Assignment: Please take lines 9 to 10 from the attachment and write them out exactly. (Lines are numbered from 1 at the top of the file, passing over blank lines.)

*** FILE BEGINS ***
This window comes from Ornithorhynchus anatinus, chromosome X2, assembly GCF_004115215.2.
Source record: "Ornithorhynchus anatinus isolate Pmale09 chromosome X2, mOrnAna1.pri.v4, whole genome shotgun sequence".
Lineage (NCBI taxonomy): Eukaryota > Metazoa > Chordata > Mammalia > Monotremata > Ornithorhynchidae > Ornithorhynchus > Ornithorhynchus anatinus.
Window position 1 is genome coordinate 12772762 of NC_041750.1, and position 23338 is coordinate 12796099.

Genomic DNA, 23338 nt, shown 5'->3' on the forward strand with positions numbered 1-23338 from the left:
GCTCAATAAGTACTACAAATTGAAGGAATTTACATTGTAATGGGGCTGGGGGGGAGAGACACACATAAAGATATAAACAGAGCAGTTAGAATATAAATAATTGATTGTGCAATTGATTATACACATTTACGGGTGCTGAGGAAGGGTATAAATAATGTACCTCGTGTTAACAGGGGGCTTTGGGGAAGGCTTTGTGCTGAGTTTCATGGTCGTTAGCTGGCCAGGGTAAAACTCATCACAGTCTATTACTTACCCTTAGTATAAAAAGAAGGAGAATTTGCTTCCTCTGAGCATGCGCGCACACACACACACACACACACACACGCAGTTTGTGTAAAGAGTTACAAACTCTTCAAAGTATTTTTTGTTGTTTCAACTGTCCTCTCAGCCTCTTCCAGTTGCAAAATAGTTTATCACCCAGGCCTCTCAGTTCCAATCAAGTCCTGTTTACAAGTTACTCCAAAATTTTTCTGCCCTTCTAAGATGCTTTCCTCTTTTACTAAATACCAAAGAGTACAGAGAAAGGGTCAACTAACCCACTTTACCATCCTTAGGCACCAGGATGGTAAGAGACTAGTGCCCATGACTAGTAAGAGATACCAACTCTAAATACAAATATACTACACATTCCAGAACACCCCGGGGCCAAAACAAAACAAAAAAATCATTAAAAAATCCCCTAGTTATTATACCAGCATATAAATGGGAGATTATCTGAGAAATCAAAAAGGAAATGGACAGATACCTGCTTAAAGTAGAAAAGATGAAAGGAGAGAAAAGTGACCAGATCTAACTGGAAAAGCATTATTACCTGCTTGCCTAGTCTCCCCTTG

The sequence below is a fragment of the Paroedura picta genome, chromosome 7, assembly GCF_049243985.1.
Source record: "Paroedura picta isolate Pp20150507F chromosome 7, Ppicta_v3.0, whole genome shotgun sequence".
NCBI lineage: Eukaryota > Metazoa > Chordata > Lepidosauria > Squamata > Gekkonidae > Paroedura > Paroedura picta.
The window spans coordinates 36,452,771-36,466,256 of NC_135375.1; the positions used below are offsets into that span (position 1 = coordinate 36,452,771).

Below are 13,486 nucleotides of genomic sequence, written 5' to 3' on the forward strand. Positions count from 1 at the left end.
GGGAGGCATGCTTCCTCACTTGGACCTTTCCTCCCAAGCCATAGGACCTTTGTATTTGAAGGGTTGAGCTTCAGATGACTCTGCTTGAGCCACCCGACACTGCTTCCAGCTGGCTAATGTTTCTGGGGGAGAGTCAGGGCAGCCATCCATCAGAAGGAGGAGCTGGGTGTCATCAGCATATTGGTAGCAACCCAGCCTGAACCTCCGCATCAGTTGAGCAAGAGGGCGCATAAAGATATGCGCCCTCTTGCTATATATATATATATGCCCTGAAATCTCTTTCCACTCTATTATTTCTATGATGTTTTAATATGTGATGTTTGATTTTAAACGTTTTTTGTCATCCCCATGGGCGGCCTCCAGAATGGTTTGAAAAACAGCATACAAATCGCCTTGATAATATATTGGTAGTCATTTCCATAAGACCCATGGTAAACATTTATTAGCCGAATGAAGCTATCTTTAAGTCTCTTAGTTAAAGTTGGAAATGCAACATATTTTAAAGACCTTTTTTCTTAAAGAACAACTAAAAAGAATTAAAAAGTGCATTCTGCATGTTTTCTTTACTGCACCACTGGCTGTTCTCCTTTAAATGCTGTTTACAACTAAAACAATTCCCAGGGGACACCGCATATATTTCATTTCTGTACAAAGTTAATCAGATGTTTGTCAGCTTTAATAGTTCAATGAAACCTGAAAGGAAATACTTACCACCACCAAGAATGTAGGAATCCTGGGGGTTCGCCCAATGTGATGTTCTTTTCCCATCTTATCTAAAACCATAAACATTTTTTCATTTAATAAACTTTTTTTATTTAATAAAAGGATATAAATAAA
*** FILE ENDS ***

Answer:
NCBI lineage: Eukaryota > Metazoa > Chordata > Lepidosauria > Squamata > Gekkonidae > Paroedura > Paroedura picta.
The window spans coordinates 36,452,771-36,466,256 of NC_135375.1; the positions used below are offsets into that span (position 1 = coordinate 36,452,771).